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Nicotine
     

Nicotine

by Gregor Hens, Jen Calleja (Translator), Will Self (Introduction)
 

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By turns philosophical and darkly comic, an ex-smoker's meditation on the nature and consequences of his nearly lifelong addiction
 
Written with the passion of an obsessive, Nicotine addresses a lifelong addiction, from the thrill of the first drag to the perennial last last cigarette. Reflecting on his experiences as a smoker

Overview

By turns philosophical and darkly comic, an ex-smoker's meditation on the nature and consequences of his nearly lifelong addiction
 
Written with the passion of an obsessive, Nicotine addresses a lifelong addiction, from the thrill of the first drag to the perennial last last cigarette. Reflecting on his experiences as a smoker from a young age, Gregor Hens investigates the irreversible effects of nicotine on thought and patterns of behavior. He extends the conversation with other smokers to meditations on Mark Twain and Italo Svevo, the nature of habit, and the validity of hypnosis. With comic insight and meticulous precision, Hens deconstructs every facet of dependency, offering a brilliant analysis of the psychopathology of addiction.
This is a book about the physical, emotional, and psychological power of nicotine as not only an addictive drug, but also a gateway to memory, a long trail of streetlights in the rearview mirror of a smoker’s life. Cigarettes are sometimes a solace, sometimes a weakness, but always a witness and companion.
This is a meditation, an ode, and a eulogy, one that will be passed hand-to-hand between close friends.

Editorial Reviews

The New York Times - Dwight Garner
…when Nicotine stays dry, earthy and combustible, like a Virginia tobacco blend, it has a lot to say and says it well…Like any author worth reading, Mr. Hens is sometimes best when he goes off-topic, dispatching obiter dicta.
Publishers Weekly
10/24/2016
This book is part memoir and part meditation on the power of memory as shaped by addiction; it is not a self-help manual in the vein of “How I quit smoking and how you can too!” Hens’s short book is an idiosyncratic and thought-provoking essay on the grip of nicotine, how it shaped his life, and how it still factors into his life despite having quit smoking decades ago. Born in 1965 Germany, Hens grew up with cigarettes as an integral part of his childhood. His early memories include taking family trips in cars filled with smoke and watching his aunt share her monthly allowance from the cigarette company where she worked. Cigarettes continued as a constant companion throughout his life, never more so than when he tried to quit. Smokers, former smokers, and even those who have never smoked will appreciate the desperate humor in Hens’s description of a smoker’s nicotine deprivation when crammed into a plane, and the physical meltdown upon finally being released onto the sidewalk outside an airport. Hens gives readers an understanding of what it is like to have an addiction, albeit a legal one, and how the end of an addiction can be felt as a loss. (Jan.)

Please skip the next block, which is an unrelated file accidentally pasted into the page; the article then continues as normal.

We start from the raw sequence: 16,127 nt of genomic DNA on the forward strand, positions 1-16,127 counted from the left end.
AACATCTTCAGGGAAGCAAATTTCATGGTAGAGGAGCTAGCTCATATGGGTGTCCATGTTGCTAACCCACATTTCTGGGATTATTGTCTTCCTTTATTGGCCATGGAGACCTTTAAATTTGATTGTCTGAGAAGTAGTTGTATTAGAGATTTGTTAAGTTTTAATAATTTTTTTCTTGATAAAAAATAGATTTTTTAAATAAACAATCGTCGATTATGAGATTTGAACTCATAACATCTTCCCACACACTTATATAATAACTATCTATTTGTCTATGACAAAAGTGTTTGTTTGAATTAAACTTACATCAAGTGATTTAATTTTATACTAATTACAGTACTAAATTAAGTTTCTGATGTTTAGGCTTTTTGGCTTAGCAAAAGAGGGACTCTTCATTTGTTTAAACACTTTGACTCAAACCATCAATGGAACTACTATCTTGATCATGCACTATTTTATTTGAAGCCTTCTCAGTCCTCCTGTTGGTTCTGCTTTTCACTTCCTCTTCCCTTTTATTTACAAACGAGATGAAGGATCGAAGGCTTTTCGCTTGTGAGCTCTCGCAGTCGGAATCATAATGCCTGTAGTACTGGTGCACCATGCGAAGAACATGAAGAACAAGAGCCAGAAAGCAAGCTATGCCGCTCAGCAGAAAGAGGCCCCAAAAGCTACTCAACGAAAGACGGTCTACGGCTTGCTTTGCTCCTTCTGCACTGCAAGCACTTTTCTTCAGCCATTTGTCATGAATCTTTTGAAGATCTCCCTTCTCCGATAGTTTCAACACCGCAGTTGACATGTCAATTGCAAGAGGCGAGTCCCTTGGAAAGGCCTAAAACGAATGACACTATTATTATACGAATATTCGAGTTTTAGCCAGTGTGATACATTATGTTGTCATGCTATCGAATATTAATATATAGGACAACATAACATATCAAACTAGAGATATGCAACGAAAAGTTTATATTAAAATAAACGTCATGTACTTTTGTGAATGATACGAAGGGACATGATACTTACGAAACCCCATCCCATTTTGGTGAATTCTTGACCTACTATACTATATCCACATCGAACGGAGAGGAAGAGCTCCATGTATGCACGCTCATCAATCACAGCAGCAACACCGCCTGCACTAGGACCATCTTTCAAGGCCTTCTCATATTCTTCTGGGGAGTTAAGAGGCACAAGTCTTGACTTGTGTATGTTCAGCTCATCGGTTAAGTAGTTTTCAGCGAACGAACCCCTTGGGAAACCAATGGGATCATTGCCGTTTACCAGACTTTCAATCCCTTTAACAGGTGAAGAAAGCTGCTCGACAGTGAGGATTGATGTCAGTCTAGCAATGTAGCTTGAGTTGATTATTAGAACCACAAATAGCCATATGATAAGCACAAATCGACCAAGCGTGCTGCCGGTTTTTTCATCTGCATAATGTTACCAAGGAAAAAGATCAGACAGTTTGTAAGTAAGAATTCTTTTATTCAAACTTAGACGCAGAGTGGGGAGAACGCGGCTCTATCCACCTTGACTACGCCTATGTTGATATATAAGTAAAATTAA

Kirkus Reviews
2016-11-01
A memoir about cigarette smoking whose meditations provide an intellectual frame for the addictive habit.In his unorthodox and candid memoir, German writer and translator Hens discusses his longtime addiction to cigarettes, his eventual recovery, and the ongoing battle with his addictive personality to fight the ever present urge to smoke. However, the author's writing surpasses the redemptive arc of many other addiction narratives. Hens does not portray himself as a pitiable figure seeking sympathy, nor does he tout a sense of moral superiority for kicking his habit. Instead, he offers a meditative, philosophical inquiry into his addiction and the pleasure he derived from smoking. From an account of his very first cigarette, which was handed to him as a child of 5 or 6 by his mother to light a New Year's rocket, to a description of the nicotine rush as the moment "I became myself for the very first time" to an exegesis on the psychology of the "last" cigarette, Hens is sentimental about the lost pleasures of smoking, but he does not dwell in nostalgia. The author is interested in plumbing his memory for vignettes that narrate but do not explain away his addiction. For Hens, the greatest pleasure of smoking is the quotidian, the reflective moment afforded by smokers to observe the world and themselves more attentively. Moreover, the author does not preach the negative health effects of smoking. As someone who admits to smoking more than 100,000 cigarettes before quitting, in his postscript, Hens rather fittingly invites readers to enjoy a smoke. The author is an idiosyncratic stylist whose sentences are often terse and elliptical, and Calleja's translation ably captures his unique voice. In a book that is as much a paean to smoking as it is a eulogy, Hens is both poetic and unforgiving about the pleasures and pains of smoking.
From the Publisher
Part memoir, part discourse on the nature of addiction and withdrawal. ---Wall Street Journal

Product Details

ISBN-13:
9781590517932
Publisher:
Other Press, LLC
Publication date:
01/10/2017
Pages:
208
Sales rank:
98,295
Product dimensions:
5.20(w) x 7.60(h) x 1.00(d)

Related Subjects

Meet the Author

Gregor Hens is a German writer and translator. He has translated works by Will Self, Jonathan Lethem, and George Packer into German.

Coming soon . . .

Liam Gerrard is an award-winning voice artist with over ten years of experience working in every field of the voice industry, as well as a highly acclaimed stage and screen actor. A 2017 Audie Award nominee, he has narrated over thirty audiobooks in a wide range of genres and styles.

Coming soon . . .

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